Interest towards deploying fiber optic cabling is high among Asia Pacific companies, according to an ongoing study by cabling infrastructure provider Systimax Solutions, indicating the adoption of bandwidth-intensive applications in the region.
The study polled around 1,500 IT managers across 45 countries, about 25 percent of respondents coming from Asia Pacific. Systimax presented preliminary findings of the study during a briefing held in its manufacturing facility located here.
"There is a severe lack of industry data on cabling," said Fiona Nolan, global marketing director for CommScope Solutions, parent company of Systimax. The full report will be released early 2007.
Cabling is generally regarded as the lowest-cost component in networking, having a longer upgrade cycle compared to other components such as switches, PCs and other hardware.
But as bandwidth increases exponentially and industries become heavily-dependent on the Internet, structured cabling vendors like Systimax are counting on users to re-invest in cabling to accommodate next-generation enterprise applications and deliver communications services such as "triple play" (video, voice and data) .
According to the study, nearly half (44 percent) of existing fiber cabling installations run on the first-generation OM1 multimode fiber but almost the same percentage among the survey's respondents indicate plans to migrate to the more advanced OM3 multimode fiber for new installations.
OM3 supports the 10gigabit per second (or 10G) Ethernet standard.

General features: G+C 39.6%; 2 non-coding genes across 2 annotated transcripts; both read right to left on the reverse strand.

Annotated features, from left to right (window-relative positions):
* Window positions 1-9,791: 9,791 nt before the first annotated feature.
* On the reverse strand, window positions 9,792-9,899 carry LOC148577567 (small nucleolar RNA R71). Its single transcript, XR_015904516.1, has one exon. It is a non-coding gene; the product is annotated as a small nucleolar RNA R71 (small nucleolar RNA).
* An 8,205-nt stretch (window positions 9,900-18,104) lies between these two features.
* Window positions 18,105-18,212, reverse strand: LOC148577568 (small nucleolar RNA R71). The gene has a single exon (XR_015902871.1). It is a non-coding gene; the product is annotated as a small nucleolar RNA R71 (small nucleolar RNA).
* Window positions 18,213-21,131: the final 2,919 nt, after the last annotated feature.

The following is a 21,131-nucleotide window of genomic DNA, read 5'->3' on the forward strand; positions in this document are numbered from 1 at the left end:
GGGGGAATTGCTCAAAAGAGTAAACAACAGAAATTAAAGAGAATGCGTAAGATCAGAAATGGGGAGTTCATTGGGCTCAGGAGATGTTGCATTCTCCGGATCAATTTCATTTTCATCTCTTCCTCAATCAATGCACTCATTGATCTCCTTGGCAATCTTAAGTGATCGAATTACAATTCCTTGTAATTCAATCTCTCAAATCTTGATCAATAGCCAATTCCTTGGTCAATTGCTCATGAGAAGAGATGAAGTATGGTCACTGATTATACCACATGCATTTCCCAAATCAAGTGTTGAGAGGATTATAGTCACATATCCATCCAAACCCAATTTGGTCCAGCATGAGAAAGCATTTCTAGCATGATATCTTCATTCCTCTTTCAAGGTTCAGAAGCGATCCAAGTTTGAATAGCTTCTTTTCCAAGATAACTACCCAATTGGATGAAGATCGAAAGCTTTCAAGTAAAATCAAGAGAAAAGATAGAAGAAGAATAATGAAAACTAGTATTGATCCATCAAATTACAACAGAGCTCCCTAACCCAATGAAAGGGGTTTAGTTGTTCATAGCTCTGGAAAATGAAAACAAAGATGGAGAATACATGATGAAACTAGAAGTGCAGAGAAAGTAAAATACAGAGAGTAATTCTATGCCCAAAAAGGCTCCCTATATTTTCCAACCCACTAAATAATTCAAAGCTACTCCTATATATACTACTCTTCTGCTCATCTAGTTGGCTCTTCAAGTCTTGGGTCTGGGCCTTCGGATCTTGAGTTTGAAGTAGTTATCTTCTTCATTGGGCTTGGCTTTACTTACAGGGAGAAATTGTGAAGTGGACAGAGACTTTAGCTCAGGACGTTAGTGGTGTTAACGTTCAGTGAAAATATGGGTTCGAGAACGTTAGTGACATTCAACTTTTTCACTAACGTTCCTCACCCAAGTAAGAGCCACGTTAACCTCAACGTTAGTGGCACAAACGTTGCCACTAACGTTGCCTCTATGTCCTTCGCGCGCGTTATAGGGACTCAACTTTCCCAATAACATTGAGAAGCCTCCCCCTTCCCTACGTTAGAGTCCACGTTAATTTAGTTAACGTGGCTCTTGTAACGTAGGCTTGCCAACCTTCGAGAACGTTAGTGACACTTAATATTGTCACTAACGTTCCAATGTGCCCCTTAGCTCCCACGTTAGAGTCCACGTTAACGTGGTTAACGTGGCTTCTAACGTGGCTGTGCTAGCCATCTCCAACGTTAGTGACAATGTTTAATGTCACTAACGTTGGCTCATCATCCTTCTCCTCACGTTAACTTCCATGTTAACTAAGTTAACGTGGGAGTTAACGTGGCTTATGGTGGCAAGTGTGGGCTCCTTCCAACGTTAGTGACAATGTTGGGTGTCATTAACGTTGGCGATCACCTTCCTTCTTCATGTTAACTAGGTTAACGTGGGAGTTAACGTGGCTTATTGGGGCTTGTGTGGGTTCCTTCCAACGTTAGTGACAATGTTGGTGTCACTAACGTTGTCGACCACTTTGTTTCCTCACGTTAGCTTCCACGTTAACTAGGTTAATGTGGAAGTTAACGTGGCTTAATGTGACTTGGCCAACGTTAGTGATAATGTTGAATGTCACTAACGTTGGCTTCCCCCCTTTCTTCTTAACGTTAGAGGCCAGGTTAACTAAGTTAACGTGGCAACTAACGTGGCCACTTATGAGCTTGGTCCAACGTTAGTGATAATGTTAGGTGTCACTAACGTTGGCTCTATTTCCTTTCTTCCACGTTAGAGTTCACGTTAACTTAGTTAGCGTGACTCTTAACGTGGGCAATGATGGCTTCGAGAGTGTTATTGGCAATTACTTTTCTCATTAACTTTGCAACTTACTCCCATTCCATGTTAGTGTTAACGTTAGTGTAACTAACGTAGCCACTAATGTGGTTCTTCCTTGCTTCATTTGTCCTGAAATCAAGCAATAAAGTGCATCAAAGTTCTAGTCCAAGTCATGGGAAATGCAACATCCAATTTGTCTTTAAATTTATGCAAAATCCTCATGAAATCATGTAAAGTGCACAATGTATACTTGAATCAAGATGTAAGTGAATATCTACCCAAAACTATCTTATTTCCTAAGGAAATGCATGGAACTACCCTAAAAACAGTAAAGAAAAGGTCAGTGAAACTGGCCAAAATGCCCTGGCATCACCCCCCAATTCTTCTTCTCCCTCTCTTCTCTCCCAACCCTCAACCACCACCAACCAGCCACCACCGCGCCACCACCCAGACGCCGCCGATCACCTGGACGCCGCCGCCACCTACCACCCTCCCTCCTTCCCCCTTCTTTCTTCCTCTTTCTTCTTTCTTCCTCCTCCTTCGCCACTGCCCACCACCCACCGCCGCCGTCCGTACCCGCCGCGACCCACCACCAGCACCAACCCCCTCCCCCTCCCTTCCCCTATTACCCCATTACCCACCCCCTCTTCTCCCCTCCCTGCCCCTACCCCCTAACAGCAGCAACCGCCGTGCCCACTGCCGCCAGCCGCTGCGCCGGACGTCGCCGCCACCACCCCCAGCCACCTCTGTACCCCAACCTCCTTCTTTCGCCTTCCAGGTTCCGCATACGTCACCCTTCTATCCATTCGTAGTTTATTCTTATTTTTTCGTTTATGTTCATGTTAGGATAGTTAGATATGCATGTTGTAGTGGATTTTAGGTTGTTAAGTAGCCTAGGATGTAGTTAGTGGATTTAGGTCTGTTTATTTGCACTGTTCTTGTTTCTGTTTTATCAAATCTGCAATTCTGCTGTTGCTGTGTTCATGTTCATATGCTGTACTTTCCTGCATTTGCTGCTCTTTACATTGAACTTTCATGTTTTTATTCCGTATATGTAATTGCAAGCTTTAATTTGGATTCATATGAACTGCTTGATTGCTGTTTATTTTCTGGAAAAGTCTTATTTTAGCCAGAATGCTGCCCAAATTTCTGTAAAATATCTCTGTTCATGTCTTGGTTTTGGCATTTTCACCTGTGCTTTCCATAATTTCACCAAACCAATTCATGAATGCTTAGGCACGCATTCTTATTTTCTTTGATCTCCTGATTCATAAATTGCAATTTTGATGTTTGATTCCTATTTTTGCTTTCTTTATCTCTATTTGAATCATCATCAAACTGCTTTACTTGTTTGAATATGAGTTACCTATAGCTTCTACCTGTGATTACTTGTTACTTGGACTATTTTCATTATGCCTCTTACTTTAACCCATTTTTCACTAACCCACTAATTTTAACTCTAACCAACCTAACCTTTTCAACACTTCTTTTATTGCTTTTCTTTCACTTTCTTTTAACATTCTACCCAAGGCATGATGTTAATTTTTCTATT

Asia Pacific users, however, lag behind in the adoption of latest standards in traditional copper cabling. According to the study, Asia Pacific is behind in the global adoption rate for Category 6A or Cat6A, a recently-ratified standard that supports 10G.
Based on the study, at least half (53 percent) of existing copper cabling installations are running on Cat5e, although users expressed willingness to advance towards Cat6 for new installations.
"This could mean that the delay in technology adoption is hindering business for Asia Pacific users," said Nolan, noting that lower-end cabling systems may contribute to downtime.
It can be a problem of awareness. According to the study, almost 40 percent of IT managers from Asia Pacific are not aware of the 10GBase-T standard, ratified last June by the IEEE, for 10G compatible devices.
Moreover, the study's preliminary findings suggest that initial cost is more significant for Asia Pacific users than other key issues such as technical performance and brand reputation.
"These companies should put a lot more focus on TCO (total cost of ownership)," Nolan said, referring to Asia Pacific. "Maybe further education is needed on the value of cabling on enterprise networks."